Today's question: Do presidential politics help or hurt election-year economic policy? Did McCain's campaign "suspension" have any effect? Previously, Kuttner and Foster debated Obama's and McCain's economic plans and the state of the U.S. financial system.
Exposing the right's hypocrisyPoint: Robert Kuttner
The presidential campaign is helping clarify this crisis by smoking out the right's complete hypocrisy and political bankruptcy. After being the enablers of casino capitalism for 30 years, House Republicans are suddenly trying to sound populist and anti-Wall Street. But nothing remotely consistent with their worldview of deregulation and enfeebled government can fix what's broken. Poor John McCain tried to fish in troubled waters, only to tip the boat. His campaign "suspension" was a cynical and transparent ruse -- the TV ads and attacks by surrogates went on uninterrupted. Voters noticed.
Because this is billed as a debate, I have to say that your Wednesday post, J.D., reads like McCain campaign talking points, only less convincingly. I am not participating in this Dust-up to score points for Barack Obama but to argue for a Roosevelt-scale recovery program. I do think we are more likely to get this from Obama than from McCain, but even Obama still has a ways to go in embracing sufficiently bold remedies.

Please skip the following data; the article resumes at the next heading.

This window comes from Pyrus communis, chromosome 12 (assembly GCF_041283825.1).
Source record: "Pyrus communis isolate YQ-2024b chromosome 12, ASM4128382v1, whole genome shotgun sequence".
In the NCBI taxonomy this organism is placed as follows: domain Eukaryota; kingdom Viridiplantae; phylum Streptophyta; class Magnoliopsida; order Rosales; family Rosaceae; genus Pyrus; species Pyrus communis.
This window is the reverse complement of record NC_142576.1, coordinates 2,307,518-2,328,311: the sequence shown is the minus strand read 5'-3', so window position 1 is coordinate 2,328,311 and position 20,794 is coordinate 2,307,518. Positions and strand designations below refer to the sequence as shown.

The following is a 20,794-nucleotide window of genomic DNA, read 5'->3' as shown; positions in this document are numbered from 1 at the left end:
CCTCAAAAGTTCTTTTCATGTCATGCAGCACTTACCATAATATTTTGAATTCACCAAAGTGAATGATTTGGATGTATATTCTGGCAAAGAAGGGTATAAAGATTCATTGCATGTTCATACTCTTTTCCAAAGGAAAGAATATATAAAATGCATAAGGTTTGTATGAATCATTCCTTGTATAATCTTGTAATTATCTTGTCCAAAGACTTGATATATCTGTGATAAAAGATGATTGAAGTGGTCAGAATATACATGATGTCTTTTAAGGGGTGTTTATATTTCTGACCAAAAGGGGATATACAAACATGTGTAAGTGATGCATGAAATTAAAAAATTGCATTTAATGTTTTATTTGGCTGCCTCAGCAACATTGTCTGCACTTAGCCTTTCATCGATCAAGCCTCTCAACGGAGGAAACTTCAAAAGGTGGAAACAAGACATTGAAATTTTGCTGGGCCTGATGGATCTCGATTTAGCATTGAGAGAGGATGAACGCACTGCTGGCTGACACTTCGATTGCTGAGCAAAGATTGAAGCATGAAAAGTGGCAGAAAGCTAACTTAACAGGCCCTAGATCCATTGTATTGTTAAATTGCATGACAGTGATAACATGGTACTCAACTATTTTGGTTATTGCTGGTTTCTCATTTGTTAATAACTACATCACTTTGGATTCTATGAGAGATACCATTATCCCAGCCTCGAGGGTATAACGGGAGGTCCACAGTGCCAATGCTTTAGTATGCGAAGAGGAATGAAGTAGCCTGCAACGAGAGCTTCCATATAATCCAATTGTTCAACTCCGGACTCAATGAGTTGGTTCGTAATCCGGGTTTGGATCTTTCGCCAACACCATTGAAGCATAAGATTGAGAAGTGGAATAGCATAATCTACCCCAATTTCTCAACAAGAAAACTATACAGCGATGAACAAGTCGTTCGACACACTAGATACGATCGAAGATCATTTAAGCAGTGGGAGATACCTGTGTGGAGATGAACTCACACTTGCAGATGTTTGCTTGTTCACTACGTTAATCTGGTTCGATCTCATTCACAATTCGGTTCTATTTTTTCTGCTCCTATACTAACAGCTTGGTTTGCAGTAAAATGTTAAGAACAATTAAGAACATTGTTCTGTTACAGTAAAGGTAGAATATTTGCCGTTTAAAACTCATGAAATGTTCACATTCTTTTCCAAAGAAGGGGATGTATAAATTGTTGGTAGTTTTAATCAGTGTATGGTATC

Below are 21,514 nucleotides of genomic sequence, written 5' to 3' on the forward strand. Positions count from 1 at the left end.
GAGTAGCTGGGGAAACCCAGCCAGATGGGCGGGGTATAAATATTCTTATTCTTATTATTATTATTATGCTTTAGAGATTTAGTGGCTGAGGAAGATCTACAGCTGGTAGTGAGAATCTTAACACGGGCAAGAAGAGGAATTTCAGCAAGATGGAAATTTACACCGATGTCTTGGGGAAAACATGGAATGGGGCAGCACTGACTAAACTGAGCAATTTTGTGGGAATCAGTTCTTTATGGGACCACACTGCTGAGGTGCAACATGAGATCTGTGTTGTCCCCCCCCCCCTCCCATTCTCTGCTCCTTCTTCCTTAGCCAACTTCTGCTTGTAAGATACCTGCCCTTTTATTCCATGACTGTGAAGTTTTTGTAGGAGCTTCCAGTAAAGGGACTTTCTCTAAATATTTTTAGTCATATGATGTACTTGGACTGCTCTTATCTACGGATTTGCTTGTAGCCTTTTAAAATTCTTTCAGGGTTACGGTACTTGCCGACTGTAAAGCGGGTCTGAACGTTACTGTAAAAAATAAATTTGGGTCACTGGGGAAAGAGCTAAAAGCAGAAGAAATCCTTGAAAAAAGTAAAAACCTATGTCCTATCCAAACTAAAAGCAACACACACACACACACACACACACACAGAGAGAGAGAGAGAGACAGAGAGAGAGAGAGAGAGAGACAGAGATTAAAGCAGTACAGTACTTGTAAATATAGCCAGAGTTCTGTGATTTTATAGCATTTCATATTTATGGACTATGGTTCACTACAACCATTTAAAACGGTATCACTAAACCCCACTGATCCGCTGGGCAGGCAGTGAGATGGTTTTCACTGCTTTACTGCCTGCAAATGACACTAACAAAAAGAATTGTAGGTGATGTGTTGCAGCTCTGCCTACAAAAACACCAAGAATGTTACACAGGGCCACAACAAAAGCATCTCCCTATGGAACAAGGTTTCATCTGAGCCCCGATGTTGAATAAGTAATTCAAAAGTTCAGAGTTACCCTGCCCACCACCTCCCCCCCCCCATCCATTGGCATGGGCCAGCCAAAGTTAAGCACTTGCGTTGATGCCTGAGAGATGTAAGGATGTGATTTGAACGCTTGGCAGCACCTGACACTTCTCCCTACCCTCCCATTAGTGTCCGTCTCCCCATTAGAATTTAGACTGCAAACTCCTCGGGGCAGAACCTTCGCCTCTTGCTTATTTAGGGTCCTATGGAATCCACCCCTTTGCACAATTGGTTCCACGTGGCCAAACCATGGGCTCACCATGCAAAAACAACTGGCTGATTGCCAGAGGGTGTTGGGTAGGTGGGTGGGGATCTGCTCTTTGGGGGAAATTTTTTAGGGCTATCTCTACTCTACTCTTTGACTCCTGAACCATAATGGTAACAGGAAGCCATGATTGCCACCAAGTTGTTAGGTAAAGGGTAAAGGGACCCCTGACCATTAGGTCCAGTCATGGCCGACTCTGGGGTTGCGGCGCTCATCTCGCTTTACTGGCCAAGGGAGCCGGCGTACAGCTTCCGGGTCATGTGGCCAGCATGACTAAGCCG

If you truly believe that "with luck, the next president will take office with an economy ready to rebound," I'd enjoy a hit of whatever you have been smoking. The far greater likelihood is that, four months from now, the economy will still be on a downward spiral -- because of the policies advocated by the Heritage Foundation and carried out under George W. Bush.